Types of Manufacturing Defects that Occur with Medications

Defects in manufacturing can happen in numerous ways, including:

  • Mislabeling Medications – Most pharmaceutical manufacturers create multiple medications (including prescription and over-the-counter drugs) in the same facility. Therefore, there is a high risk of labeling errors. One medication may be labeled as another and shipped to a drugstore or pharmacy.
  • Contamination – A medication may become contaminated during manufacturing. For example, a drug that is meant to be gluten-free could be contaminated with gluten products. Other times, medicines may be contaminated with other medicines, which leaves trace amounts of these medicines in the batch that should not be there. Trace amounts can still be deadly too – especially if those medicines together create a harmful interaction.
  • Foreign Objects – Another type of manufacturing defect can include a foreign object, such as plastic or glass shards that find their way into capsules.
  • Too Much Potency or Too Little – A medication’s effectiveness is based on the formulation and the potency of the final product. A manufacturing defect might include a batch of medicine that is too potent, which can lead to toxicity or adverse side effects. For example, a diabetes medication that helps regulate blood sugar is too potent, which in turn causes the patient to have extremely low blood sugar and a diabetic episode. On the other hand, a medication may have too little strength, which makes the drug ineffective.

FDA Responsibility for a Defective Drug

When medications are found to be dangerous, the FDA is required to investigate that medicine and decide if the drug’s benefits truly outweigh the risks. If the risks are found to be greater than the benefits, the medication is recalled and removed from the market. Other times, the FDA may require that the manufacturer places more warnings on their label to accurately notify potential patients and physicians of those risks.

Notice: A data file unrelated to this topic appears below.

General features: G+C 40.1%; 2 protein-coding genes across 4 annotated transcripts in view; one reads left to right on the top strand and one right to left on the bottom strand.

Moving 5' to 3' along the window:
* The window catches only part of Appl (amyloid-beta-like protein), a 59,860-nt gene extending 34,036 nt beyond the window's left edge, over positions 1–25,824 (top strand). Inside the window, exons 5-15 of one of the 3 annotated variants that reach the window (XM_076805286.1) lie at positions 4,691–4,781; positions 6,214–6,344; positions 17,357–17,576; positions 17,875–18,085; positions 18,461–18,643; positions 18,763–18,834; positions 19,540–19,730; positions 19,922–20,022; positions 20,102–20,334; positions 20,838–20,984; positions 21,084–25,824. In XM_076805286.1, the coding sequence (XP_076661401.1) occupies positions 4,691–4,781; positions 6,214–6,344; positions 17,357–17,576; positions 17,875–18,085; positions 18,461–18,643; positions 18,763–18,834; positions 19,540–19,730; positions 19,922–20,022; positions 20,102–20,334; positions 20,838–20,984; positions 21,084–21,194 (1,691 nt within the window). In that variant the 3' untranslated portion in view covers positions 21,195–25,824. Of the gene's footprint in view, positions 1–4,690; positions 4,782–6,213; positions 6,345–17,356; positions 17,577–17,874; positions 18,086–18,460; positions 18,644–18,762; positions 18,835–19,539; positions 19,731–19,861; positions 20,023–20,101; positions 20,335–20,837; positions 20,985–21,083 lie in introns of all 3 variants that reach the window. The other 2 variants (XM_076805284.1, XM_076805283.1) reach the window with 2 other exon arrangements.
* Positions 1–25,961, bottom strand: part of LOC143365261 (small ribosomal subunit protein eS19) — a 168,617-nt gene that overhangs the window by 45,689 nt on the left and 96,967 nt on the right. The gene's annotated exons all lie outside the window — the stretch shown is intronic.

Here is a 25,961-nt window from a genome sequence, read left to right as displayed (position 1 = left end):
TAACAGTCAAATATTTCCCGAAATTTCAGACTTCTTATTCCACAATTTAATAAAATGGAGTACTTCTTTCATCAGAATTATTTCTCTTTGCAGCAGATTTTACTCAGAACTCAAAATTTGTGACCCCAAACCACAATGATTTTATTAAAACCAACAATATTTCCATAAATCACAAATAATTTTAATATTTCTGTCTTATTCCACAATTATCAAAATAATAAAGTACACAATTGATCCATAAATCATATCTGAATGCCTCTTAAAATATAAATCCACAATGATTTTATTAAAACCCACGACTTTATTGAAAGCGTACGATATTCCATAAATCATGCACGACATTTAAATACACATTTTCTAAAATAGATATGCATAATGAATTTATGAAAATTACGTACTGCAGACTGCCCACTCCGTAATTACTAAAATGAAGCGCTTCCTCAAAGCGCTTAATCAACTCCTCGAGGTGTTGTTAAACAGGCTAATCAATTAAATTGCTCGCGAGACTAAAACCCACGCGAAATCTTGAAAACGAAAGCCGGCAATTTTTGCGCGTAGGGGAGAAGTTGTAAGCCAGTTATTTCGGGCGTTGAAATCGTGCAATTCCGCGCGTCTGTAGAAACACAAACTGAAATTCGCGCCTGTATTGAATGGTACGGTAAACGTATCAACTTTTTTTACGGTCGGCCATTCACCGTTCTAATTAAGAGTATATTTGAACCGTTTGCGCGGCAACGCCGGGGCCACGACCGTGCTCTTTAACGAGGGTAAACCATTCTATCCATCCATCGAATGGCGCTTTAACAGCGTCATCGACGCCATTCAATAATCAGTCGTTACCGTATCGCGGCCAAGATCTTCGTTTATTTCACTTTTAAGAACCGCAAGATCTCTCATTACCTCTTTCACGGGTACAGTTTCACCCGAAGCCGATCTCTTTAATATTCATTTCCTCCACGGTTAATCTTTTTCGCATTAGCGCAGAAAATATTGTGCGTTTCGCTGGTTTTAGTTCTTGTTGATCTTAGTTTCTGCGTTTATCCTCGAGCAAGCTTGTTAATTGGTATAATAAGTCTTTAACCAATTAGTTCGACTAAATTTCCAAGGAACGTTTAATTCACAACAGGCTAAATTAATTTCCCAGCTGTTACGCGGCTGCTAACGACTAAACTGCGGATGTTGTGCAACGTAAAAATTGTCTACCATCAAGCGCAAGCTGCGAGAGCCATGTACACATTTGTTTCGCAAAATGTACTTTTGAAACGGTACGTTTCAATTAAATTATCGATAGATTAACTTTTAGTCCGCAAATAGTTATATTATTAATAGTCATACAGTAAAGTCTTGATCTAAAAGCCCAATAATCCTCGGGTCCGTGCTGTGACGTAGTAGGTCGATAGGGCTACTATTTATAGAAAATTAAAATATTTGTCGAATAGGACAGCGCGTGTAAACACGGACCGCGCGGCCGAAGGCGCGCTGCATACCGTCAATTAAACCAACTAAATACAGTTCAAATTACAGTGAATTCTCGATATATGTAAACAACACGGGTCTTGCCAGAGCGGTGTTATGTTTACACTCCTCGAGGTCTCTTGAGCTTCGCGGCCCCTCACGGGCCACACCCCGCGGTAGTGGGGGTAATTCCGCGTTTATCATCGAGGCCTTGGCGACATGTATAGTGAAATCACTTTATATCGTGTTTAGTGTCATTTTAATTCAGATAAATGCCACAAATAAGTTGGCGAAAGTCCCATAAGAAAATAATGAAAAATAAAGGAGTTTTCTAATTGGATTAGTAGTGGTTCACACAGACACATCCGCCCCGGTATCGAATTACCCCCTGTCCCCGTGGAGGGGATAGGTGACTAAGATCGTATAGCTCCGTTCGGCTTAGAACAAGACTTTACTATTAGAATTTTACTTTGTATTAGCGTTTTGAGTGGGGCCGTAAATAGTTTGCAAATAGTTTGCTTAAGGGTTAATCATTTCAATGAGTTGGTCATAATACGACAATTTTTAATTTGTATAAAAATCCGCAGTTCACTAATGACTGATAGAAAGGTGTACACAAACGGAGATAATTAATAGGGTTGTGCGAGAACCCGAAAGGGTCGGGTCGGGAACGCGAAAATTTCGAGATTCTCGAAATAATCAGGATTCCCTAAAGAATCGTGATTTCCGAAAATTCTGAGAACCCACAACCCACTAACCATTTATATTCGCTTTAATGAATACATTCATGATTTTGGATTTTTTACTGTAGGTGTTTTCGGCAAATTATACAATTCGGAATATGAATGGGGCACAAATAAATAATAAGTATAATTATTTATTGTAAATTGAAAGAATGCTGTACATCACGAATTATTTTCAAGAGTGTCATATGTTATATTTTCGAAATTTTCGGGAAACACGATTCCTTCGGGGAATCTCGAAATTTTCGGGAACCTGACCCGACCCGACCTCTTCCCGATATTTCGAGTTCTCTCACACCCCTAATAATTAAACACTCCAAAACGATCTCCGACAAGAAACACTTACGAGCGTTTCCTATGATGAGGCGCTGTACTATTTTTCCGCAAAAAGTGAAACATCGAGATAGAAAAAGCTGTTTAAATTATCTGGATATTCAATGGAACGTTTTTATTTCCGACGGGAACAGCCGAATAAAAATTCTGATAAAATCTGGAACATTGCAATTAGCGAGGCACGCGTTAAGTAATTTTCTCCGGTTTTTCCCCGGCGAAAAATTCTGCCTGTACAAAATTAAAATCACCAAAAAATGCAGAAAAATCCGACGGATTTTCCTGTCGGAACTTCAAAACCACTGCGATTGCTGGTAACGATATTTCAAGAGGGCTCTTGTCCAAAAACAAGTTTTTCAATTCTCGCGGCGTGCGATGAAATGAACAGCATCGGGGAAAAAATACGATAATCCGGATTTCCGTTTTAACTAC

The FDA uses recalls removing products from the market, and some recalls are voluntary, while other times they are requested by the FDA. When a drug is hazardous, the recall is ordered and overseen by the FDA.

FDA Approval Does Not Mean a Medication is Safe

Never assume that a medication is safe because it has FDA approval. Approval from the FDA is only needed to market a product commercially; but even after approval, a medication can be found to be defective in design or manufacturing.

Manufacturer Liability for Defective Drugs and Defective Manufacturing

A dangerous drug will usually be found within 12 months of its release, which means that most drugs are already on the market and used heavily before their defects are found. Some drugs are still marketed by pharmaceutical companies even though there is evidence that they are dangerous.

Manufacturers are held to the strict liability standards, which means they are liable for injuries and deaths caused by their defective medications.

Holding Drug Manufacturers Accountable

If you or a loved one was severely injured because of a defective design or defective manufacturing from a prescription medication, you could hold the manufacturer, pharmacy, and possibly the physician liable. To explore your options for compensation and see if you have a case, you need to speak with an attorney that has experience in defective medication lawsuits.

Contact Berkowitz and Hanna, LLC to schedule a no-obligation consultation. Call 866-479-7909 or contact us online to get started.